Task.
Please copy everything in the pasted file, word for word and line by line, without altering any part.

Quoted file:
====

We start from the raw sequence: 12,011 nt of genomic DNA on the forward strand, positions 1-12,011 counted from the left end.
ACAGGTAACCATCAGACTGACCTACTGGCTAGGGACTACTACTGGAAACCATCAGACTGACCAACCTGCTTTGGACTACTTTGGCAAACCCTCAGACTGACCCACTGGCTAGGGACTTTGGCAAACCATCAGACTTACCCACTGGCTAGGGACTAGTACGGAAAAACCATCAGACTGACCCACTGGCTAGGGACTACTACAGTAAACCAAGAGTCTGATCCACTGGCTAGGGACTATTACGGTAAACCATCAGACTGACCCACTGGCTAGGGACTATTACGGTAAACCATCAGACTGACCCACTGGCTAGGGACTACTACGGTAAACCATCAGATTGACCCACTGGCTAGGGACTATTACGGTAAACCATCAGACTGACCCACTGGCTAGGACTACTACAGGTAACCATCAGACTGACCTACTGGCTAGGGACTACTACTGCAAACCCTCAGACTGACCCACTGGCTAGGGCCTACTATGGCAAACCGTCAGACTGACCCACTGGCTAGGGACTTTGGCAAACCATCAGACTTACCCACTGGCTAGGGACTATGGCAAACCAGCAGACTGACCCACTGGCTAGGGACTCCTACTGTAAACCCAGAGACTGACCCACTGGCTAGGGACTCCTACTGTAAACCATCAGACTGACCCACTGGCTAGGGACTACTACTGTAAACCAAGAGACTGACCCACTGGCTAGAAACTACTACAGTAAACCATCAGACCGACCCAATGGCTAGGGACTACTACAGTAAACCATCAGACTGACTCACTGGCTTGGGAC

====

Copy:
We start from the raw sequence: 12,011 nt of genomic DNA on the forward strand, positions 1-12,011 counted from the left end.
ACAGGTAACCATCAGACTGACCTACTGGCTAGGGACTACTACTGGAAACCATCAGACTGACCAACCTGCTTTGGACTACTTTGGCAAACCCTCAGACTGACCCACTGGCTAGGGACTTTGGCAAACCATCAGACTTACCCACTGGCTAGGGACTAGTACGGAAAAACCATCAGACTGACCCACTGGCTAGGGACTACTACAGTAAACCAAGAGTCTGATCCACTGGCTAGGGACTATTACGGTAAACCATCAGACTGACCCACTGGCTAGGGACTATTACGGTAAACCATCAGACTGACCCACTGGCTAGGGACTACTACGGTAAACCATCAGATTGACCCACTGGCTAGGGACTATTACGGTAAACCATCAGACTGACCCACTGGCTAGGACTACTACAGGTAACCATCAGACTGACCTACTGGCTAGGGACTACTACTGCAAACCCTCAGACTGACCCACTGGCTAGGGCCTACTATGGCAAACCGTCAGACTGACCCACTGGCTAGGGACTTTGGCAAACCATCAGACTTACCCACTGGCTAGGGACTATGGCAAACCAGCAGACTGACCCACTGGCTAGGGACTCCTACTGTAAACCCAGAGACTGACCCACTGGCTAGGGACTCCTACTGTAAACCATCAGACTGACCCACTGGCTAGGGACTACTACTGTAAACCAAGAGACTGACCCACTGGCTAGAAACTACTACAGTAAACCATCAGACCGACCCAATGGCTAGGGACTACTACAGTAAACCATCAGACTGACTCACTGGCTTGGGAC